Steven Pinker is one of the most influential public intellectuals of the early twenty-first century.
His work also tends to annoy my colleagues in the peacebuilding world.
For all the wrong reasons.
In this and his previous The Better Angels of our Nature, Pinker makes the case that humanity has made a lot of progress. In the earlier book, he made the case that we live in the least violent period in human history. Although his evidence was compelling, many of my colleagues bristled at his argument because they felt that he was downplaying the severity of the problems we face–and my colleagues and I work on–today.
He takes that argument even farther in Enlightenment Now and argues that we are better off on almost every scale imaginable. That is the case because over the last three centuries or so so, our ancestors used reason, science, and humanism to produce progress on a host of fronts. Again, his evidence is overwhelming even though his critics rightly point out that he cherry picks his evidence enough to downplay some of the most important countertrends as in this review in the New York Times (paywall).
To some degree, those critiques are misguided.
Pinker is no pollyanna. He understands that the world still faces serious difficulties, something he was well aware while putting the finishing touches on his manuscript during the first year of the Trump administration. Thus, as he states on p. 324,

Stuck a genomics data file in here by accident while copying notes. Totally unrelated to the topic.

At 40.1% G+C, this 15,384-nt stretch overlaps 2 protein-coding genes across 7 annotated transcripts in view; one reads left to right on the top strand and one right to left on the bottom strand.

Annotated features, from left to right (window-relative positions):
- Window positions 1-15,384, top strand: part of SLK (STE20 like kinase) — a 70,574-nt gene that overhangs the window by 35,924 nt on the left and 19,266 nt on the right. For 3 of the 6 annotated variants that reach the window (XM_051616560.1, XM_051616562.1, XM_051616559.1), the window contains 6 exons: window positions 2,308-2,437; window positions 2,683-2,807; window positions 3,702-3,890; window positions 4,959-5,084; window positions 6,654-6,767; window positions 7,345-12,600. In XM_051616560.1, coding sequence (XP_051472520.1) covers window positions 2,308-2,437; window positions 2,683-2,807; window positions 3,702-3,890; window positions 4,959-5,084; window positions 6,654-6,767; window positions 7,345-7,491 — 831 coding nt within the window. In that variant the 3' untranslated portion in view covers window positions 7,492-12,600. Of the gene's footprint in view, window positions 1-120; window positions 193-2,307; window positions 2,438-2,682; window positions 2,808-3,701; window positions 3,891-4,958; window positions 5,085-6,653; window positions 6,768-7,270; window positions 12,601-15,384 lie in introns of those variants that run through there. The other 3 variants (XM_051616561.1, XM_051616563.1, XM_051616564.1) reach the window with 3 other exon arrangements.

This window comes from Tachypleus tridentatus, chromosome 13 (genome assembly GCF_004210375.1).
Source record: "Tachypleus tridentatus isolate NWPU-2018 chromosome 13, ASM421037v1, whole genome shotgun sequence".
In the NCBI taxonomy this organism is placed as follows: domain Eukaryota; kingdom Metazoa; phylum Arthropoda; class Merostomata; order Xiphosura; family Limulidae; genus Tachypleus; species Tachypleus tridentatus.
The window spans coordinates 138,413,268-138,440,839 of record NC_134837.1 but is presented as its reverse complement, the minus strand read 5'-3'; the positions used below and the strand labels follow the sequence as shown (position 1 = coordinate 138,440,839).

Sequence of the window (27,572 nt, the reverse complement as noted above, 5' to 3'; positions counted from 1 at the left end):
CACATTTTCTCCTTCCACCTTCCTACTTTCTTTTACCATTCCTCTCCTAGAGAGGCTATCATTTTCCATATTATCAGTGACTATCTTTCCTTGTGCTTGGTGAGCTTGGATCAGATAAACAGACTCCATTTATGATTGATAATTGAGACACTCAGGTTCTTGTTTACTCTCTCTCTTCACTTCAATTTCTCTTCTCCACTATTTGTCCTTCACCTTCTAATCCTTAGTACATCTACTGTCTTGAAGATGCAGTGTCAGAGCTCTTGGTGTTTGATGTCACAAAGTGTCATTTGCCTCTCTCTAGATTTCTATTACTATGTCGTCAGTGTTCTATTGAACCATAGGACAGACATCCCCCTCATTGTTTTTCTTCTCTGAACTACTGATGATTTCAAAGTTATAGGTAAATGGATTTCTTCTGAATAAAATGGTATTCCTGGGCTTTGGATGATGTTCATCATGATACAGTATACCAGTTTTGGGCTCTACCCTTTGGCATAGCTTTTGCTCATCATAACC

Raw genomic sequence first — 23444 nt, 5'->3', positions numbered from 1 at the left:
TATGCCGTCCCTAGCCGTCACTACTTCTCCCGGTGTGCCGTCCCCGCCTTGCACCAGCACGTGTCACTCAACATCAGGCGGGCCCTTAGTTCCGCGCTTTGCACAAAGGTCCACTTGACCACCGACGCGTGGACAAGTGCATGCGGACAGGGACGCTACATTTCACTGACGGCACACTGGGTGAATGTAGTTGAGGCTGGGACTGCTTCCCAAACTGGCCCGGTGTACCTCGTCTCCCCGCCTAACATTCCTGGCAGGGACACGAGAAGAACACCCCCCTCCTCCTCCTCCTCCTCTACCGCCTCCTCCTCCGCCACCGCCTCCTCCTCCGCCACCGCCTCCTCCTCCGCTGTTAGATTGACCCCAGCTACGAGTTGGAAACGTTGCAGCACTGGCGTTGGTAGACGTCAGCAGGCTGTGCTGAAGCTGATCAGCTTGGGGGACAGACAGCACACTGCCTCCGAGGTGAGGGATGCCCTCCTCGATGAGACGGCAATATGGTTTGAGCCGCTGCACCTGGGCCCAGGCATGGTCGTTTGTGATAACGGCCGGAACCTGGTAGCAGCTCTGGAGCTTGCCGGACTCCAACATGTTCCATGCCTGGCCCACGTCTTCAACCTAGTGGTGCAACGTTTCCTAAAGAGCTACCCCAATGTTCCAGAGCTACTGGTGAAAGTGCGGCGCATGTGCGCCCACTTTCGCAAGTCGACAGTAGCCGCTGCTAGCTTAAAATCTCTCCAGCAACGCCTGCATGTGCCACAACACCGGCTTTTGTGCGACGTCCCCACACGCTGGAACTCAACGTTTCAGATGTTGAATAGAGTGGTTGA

As societies have become healthier, wealthier, freer, happier, and better educated, they have set their sights on the most pressing global challenges.
But to be fair to his critics, my wife pointed out that this comment comes on p. 324, not p. 3.
And, he goes on to make the argument that we should be better able to take advantage of the enlightenment’s tools given the fact that we now understand a lot more about entropy, the environment, and, especially, information science.
That is where I find his argument less compelling. As he suggests at a number of points in the book, the better angels of our nature are not bubbling to the surface much these days. As he realizes, science in all its guises is under sharp attack in the United States and beyond. And more.
In other words, even though I loved the book, I’m skeptical on two fronts.
- I’m not convince that science and reason alone can reverse the dangerous trends in European and American society today.
- Even more importantly, I’m not convinced that the kinds of scientific and reasoned approached developed over the past three hundred years are going to take us far enough in dealing with the complex problems of our globalizing world that the pessimists (and my fellow peacebuilders) focus on.